Smolensk endured the chaos of World War I and the civil war, but its greatest trial was still to come. The German invasion of Poland in September 1939 moved Soviet boundaries to the west (as agreed in the Molotov-Ribbentrop Pact), with thousands of Polish prisoners interned on Soviet territory. In March 1940 the Stalin regime decided at the highest level to execute officers and other special personnel among the Polish prisoners. Of the some 20,000 Poles killed in what is generally known as the Katyn massacre in the spring of 1940, over 4,000 were shot in the Katyn Forest itself, some 12 miles to the west of Smolensk. During the 1990s memorial crosses were erected at the site of the mass graves, and in 2000 a joint Polish-Russian Katyn Memorial and a small museum were opened at Katyn Forest. The site also contains graves of Soviet citizens killed during the late 1930s and under German occupation.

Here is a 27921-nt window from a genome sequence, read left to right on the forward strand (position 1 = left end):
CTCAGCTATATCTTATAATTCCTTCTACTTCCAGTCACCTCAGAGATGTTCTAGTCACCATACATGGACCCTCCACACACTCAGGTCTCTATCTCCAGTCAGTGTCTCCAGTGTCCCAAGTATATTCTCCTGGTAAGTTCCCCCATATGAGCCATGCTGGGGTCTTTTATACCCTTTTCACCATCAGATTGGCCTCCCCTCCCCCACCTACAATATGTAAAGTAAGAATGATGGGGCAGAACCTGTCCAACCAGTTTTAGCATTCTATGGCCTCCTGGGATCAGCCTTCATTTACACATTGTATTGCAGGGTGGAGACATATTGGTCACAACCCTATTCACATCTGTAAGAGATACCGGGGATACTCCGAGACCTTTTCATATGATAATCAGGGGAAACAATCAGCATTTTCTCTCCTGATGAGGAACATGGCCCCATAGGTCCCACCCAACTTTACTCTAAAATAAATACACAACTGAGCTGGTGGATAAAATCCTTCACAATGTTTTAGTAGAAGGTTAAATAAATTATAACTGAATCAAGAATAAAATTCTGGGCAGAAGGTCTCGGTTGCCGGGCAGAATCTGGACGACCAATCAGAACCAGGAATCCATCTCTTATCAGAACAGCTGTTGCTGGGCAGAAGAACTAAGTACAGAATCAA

With the German invasion of the Soviet Union on June 22 1941, Smolensk rapidly found itself under attack. The enormous Battle of Smolensk in late summer 1941 resulted in one of the worst Soviet losses of the war, but the desperate defensive battles around Smolensk gave essential time to hold the line in front of Moscow during the following months. Liberated by the Red Army in late September 1943, Smolensk had suffered enormous material and human losses. For its resistance the city was given "Hero City" status in 1985.

Contemporary Smolensk is now a regional educational and research center, as well as a destination for tourism. The Russian Orthodox Church has a major presence in Smolensk. Current Russian Orthodox Patriarch Kirill was formerly Metropolitan of Smolensk and Kaliningrad. The city also has an active Catholic community. Despite the devastation of World War II, much of the historic central city – including the fortress wall – has been carefully renovated. Churches and monasteries are also being restored. But the memory of the tragic human losses during the city's modern history will long give cause for reflection.